Archives: 12/2009

Arne Duncan’s Chicago Schools

The Washington Post reports on what new data reveal about the Chicago public schools run for the past seven years by Arne Duncan, now President Obama’s secretary of education:

This month, the mathematics report card was delivered: Chicago trailed several cities in performance and progress made over six years.

Miami, Houston and New York had higher scores than Chicago on the National Assessment of Educational Progress. Boston, San Diego and Atlanta had bigger gains. Even fourth-graders in the much-maligned D.C. schools improved nearly twice as much since 2003.

As I’ve said before, what always struck me about Obama’s appointment of Duncan to run the nation’s schools – and he is actually moving to do just that, more so than any previous federal administration – is that Arne Duncan ran the Chicago schools for seven years, and in that time he didn’t manage to produce a single school that the Obamas chose to send their own children to. Valerie Schwartz of the Post reminds us that Duncan is not the first Cabinet secretary to be appointed on the basis of great results in a previous job, that then turned out to be not so great.

Of course, you could have read much of the data about Duncan’s results right here at Cato @ Liberty back in July.

Would-be Bomber’s Profile Rose Above ‘Noise’

The Obama administration’s response to the attempted bombing of the Christmas Day flight into the Detroit has been both weak and wrongheaded.

On the matter of first principles, I agree with my colleagues  Roger Pilon and Chris Edwards that among its limited and enumerated powers, the federal government has a duty to protect its citizens from people such as Umar Farouk Abdulmatullab. He’s the 23-year-old Nigerian Muslim who tried unsuccessfully to detonate a bomb sewn into his underwear with the help of al Qaeda operatives in Yemen. Thwarting attacks such as this is what should keep officials and lawmakers awake at night, not forcibly redesigning the private-sector health care system.

The government’s response has been weak in failing to acknowledge the real breakdown in the system: Abdulmatullab should never have been on that plane. His own father, one of the heroes in this story, reported his son’s radical beliefs and connections to the U.S. embassy in Nigeria. The report landed the son on a terrorist watch list but not on the no-fly list.

One news report characterized the information on Abdulmatullab as “noise” in the system. If this is noise, what does the government consider a signal? He posted his radical beliefs on his blog. He traveled twice to the terrorist hotbed of Yemen. His own family took the initiative and the risk to report him to U.S. authorities. Eight years after 9/11, what do the guardians of public safety require as a signal—arriving at the airport wearing an “I ♥ Osama Bin Laden” t-shirt?

This is no place for political correctness. The risk of denying entry to a twenty-something Muslim who is acting suspiciously but means us no harm is small compared to the human tragedy and economic cost of a plane loaded with innocent people being blown out of the sky.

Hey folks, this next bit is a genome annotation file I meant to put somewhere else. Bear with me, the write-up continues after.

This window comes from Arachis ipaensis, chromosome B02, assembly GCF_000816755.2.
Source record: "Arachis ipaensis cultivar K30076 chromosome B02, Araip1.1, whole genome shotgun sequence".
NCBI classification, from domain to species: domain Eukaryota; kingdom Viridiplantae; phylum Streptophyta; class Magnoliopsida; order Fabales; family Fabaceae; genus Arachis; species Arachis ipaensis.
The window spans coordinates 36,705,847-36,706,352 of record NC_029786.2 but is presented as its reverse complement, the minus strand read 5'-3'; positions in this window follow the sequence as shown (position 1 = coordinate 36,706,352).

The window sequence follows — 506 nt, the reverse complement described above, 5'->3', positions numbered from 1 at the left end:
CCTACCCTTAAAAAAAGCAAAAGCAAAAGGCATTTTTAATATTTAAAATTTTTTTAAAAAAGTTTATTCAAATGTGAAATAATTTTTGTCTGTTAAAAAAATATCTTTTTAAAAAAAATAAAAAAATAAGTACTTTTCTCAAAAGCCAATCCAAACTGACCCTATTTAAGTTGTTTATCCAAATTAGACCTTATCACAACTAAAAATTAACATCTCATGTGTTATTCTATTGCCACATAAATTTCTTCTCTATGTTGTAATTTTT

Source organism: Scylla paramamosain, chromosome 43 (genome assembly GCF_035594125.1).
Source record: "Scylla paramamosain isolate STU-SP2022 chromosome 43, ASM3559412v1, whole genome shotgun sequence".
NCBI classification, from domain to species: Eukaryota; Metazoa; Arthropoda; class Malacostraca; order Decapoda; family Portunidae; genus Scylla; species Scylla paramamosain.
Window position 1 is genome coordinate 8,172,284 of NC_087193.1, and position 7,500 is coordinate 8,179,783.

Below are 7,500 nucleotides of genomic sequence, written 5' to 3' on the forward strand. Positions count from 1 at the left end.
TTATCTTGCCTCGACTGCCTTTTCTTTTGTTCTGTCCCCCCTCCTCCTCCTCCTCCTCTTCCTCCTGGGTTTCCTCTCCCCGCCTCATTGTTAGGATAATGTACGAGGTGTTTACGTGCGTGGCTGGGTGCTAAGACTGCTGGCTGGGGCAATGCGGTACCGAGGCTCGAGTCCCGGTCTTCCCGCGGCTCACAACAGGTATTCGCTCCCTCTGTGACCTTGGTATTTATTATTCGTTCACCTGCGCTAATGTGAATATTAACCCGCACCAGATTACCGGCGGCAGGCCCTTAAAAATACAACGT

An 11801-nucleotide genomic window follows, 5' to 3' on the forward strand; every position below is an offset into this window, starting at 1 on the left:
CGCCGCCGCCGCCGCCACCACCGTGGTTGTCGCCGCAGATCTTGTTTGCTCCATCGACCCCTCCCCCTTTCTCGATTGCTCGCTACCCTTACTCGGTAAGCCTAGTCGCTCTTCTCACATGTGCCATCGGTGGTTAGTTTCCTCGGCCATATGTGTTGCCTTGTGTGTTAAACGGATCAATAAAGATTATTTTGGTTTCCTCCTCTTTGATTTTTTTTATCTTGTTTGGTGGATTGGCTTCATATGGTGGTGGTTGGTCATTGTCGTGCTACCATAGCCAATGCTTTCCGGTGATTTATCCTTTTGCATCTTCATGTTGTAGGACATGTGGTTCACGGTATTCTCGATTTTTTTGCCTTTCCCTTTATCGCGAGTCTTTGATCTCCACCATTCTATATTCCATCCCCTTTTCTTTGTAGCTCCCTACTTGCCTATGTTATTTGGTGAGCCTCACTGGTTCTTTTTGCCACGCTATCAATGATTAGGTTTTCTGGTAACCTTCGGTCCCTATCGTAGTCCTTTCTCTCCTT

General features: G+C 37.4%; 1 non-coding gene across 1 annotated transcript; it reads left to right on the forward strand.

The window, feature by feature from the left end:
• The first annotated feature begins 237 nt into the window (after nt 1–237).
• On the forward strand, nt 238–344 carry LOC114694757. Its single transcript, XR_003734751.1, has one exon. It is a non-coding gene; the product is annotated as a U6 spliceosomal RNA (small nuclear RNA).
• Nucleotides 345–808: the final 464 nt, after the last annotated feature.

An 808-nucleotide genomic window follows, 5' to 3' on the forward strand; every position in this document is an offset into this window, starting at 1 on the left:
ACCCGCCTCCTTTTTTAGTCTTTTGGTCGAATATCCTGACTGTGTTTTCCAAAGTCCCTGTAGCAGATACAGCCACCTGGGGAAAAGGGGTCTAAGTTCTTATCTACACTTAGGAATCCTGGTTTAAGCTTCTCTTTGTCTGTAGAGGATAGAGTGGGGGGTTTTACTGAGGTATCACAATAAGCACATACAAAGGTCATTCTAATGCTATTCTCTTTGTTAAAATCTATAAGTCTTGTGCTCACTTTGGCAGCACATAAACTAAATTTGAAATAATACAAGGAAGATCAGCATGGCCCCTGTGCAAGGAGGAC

The administration has, at the same time, overreacted by imposing new burdens on the traveling public. According to the New York Times, in the wake of the attempted bombing, “passengers at airports in the United States and around the world encountered stiff layers of extra security, with international travelers undergoing newly required bag inspections, body searches and questioning at security checkpoints and before they boarded planes.” Passenger visits to airplane restrooms will also be more closely monitored.

All this will needlessly inconvenience the flying the public, discourage tourists from visiting the United States, and create a false sense of security. The right response is not to give grandma an extra pat-down, but to lower the threshold for denying visas to the small but identifiable minority abroad who arouse any reasonable suspicions.

A Lump of Coal From Treasury

On Christmas Eve, Treasury Secretary Tim Geithner decided that the nation’s taxpayers had been naughty, and accordingly left a big lump of coal in their stockings.  More specifically, after Congress had finally left town and health care filled the headlines, Treasury announced in a short press release, that the federal government would cover all of Fannie Mae and Freddie Mac losses between now and 2012.

Previous to this announcement, Treasury had agreed to cover up to $400 billion in Fannie and Freddie losses.  Remember this isn’t an investment that will come back to the taxpayer, it is a loss.  And a loss that will exceed anything seen under the TARP.  As if $400 billion were not a sufficient hit to the taxpayer, Treasury has not decided that additional losses will also be covered.  All this without so much as even a press conference; much less a vote of Congress.  So much for accountability and transparency.

Of course, Treasury tells us this action is necessary to protect our mortgage markets.  Maybe at some point, we will actually decide that we’ve spent enough to protect our mortgage markets.  I have a home and a mortgage; yet didn’t feel any more protected by agreeing to cover losses that could run into the trillions.

What Geithner really should have admitted is that we aren’t taking these actions to protect the mortgage market, we are taking these actions to protect Fannie and Freddie’s largest debtholders, among them the Chinese Central Bank.  But then if we don’t make good on the Chinese investment in Fannie and Freddie, how can we expect them to continue lending us ever more money to live beyond our means?